Moody's places ratings of 51 Russian companies on review for downgrade as war escalates

Rating action reflects the negative implications for Russia's credit profile as sanctions are imposed, rating agency says

A board showing the rouble's exchange rate against the US dollar. The Russian currency has tanked under a wave of US and EU economic sanctions. Reuters
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Moody's Investors Service placed the ratings of 51 Russian non-financial corporates on review for downgrade as the country's economy reels under sanctions amid Moscow's intensifying military offensive in Ukraine.

The baseline credit assessments of government-related issuers are also under review for downgrades, Moody’s said in a statement on Wednesday. The rating agency warned last month that a Russian military incursion into Ukraine would probably result in sovereign ratings of both nations being placed on a review for a downgrade.

“The placement of Russia's sovereign ratings on review for downgrade was triggered by Russia's further military operation in Ukraine,” Moody’s said.

The move “reflects the negative credit implications for Russia's credit profile from the additional and more severe sanctions being imposed”, the ratings agency said.

Russia’s economy has taken a hit after the US and its allies took punitive actions against Moscow following its decision to undertake a military operation in Ukraine. Russian companies and oligarchs in President Vladimir Putin's inner circle face having their assets frozen, while European countries also close their airspace to Russian private and commercial aircraft.

Some Russian banks have also been barred from the Swift global financial network, while the US Treasury prohibited Americans from engaging in transactions with the Bank of Russia, the Russian Direct Investment Fund and the country's Ministry of Finance.

On Wednesday, Russian lender Sberbank said it is exiting European markets as a result of big cash outflows and threats to its staff and property.

"In the current environment, Sberbank has decided to withdraw from the European market. Subsidiary banks of the group are faced with an abnormal outflow of funds and a threat to the safety of employees and branches," the bank said.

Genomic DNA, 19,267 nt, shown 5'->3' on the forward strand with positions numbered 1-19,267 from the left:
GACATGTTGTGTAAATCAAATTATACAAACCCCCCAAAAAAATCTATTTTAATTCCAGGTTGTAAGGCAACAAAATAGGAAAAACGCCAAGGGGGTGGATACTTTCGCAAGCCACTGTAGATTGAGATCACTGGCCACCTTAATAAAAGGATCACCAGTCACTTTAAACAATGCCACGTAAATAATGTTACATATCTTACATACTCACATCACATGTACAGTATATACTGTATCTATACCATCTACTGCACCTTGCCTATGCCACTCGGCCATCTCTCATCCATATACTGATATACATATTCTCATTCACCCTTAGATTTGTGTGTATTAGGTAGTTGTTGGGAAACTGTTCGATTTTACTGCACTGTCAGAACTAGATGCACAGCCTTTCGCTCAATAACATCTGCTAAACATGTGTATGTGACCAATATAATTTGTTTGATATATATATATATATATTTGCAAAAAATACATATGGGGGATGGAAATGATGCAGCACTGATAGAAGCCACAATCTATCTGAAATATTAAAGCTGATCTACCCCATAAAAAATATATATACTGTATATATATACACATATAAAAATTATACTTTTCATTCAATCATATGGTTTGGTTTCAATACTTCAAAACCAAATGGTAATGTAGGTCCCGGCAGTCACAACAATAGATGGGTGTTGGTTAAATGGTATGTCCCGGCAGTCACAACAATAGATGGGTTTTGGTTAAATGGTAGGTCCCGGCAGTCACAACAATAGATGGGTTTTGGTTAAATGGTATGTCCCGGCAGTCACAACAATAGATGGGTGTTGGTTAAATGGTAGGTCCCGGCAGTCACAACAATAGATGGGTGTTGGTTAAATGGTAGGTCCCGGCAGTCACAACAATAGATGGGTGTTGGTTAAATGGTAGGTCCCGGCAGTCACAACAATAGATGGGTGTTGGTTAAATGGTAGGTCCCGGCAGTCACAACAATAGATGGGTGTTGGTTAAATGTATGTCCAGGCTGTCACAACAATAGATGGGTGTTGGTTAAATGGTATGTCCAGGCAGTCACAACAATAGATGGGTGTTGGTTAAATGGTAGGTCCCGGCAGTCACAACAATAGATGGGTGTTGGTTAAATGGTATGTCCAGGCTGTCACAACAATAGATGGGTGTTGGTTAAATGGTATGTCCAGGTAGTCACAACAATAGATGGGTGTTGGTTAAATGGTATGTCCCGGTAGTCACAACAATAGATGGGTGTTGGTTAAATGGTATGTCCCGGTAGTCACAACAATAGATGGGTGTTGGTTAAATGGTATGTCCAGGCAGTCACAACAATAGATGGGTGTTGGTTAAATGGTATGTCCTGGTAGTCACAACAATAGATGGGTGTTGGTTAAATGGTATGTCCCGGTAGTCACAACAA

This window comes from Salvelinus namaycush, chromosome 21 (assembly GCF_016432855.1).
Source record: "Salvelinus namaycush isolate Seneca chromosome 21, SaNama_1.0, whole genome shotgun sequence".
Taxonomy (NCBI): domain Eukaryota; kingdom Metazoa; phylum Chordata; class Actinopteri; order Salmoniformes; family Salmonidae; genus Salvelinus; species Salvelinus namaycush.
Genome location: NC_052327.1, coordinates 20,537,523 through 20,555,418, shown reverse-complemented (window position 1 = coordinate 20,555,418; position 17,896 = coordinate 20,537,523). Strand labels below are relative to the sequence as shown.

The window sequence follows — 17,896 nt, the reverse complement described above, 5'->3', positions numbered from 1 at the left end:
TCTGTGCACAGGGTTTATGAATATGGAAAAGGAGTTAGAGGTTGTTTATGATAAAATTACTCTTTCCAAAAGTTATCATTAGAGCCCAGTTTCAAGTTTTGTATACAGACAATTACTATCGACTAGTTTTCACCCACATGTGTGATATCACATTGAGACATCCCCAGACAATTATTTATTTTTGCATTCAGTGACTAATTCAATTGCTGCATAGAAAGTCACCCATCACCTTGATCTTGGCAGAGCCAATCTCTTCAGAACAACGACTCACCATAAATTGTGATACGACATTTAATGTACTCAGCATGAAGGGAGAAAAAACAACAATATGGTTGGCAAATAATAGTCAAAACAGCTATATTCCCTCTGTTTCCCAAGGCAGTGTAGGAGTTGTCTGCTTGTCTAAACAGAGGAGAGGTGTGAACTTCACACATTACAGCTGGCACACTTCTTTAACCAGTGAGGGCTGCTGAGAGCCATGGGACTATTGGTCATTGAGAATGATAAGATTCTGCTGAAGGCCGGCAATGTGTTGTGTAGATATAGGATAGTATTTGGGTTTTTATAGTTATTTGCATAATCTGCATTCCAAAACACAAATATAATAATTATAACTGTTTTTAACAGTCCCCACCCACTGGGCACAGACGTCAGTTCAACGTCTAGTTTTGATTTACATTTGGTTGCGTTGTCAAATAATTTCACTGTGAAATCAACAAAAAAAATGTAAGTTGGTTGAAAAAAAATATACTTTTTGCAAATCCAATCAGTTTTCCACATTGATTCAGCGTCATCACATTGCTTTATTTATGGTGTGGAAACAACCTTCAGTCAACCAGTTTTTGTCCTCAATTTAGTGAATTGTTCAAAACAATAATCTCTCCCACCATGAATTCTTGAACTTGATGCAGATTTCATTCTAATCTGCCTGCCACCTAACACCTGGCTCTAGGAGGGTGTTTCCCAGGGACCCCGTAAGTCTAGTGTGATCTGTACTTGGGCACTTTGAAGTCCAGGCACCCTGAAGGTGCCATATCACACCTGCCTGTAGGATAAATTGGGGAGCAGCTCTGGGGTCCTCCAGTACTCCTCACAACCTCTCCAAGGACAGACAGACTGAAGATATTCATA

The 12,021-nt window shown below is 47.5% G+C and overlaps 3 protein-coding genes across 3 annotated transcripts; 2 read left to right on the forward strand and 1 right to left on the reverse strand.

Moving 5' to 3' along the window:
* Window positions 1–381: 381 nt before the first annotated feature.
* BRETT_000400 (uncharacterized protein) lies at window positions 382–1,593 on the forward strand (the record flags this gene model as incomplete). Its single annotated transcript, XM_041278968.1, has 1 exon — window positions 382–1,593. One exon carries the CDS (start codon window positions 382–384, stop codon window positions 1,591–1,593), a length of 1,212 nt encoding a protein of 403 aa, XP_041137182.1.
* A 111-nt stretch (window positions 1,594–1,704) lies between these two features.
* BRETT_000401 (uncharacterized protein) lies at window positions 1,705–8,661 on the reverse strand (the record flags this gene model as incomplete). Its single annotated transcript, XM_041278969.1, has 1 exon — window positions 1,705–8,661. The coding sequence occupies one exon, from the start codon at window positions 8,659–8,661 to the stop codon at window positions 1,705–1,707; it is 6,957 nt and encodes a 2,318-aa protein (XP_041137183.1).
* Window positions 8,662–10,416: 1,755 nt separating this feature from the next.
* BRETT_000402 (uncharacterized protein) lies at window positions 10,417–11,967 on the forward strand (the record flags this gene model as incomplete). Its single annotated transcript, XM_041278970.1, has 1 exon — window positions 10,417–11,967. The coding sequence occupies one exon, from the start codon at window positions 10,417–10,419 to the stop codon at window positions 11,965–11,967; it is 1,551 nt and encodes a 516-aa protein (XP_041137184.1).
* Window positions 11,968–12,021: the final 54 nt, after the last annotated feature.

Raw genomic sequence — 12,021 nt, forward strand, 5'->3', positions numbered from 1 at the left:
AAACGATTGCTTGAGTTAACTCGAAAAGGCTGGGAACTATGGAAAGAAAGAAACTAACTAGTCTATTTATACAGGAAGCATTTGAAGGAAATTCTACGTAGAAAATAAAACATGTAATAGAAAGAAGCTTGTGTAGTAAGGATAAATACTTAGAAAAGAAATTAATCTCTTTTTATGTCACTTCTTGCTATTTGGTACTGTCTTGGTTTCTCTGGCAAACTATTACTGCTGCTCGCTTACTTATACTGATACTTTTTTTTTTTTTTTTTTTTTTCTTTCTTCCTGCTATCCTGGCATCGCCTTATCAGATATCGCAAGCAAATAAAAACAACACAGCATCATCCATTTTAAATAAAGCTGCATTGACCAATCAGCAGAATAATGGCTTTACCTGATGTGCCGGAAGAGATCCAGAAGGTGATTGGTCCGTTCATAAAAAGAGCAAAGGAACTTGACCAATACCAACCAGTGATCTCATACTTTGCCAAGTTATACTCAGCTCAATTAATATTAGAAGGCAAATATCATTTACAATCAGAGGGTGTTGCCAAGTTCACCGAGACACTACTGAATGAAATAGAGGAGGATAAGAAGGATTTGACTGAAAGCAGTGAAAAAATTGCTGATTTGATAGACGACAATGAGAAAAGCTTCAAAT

The Russian rouble tanked as much as 28 per cent, falling to a record low of 118 against the US dollar at the start of trading on Monday, well above its 75 mark. The currency's freefall appeared to come to a halt on Tuesday but it fell again on Wednesday and was trading at 107.50 against the greenback at 3.31pm UAE time.

Russia’s central bank imposed capital controls on Monday and more than doubled interest rates to 20 per cent, their highest in nearly two decades, to support the currency. The Bank of Russia also restricted the transfer of coupon payments to foreign holders of rouble bonds and kept the Moscow stock exchange closed for a third day.

The list of major western companies turning their backs on Russia is also growing in the fall-out over the country's military offensive in Ukraine. Companies such as Apple and Google; energy majors Shell, ExxonMobil and BP; and car makers GM, Volvo and Volkswagen, as well as shipping giant Maersk, have already stopped business in Russia, which piles more pressure on its economy.

Moody’s latest ratings move follows the sovereign rating action on Russia on February 25, when it placed the government’s Baa3 long-term issuer and senior unsecured rating on review for downgrade.

The rating agency said its actions on the affected corporates are a “direct consequence of the sovereign rating action”.

It reflects Moody's view that a potential downgrade of Russia's sovereign ratings and lowering of its country ceilings could lead to downgrades of the affected corporates' ratings, “because of their strong interlinkages with the sovereign rating”.


From Apple to BP: major western companies exit Russia amid Ukraine crisis

Updated: March 02, 2022, 3:38 PM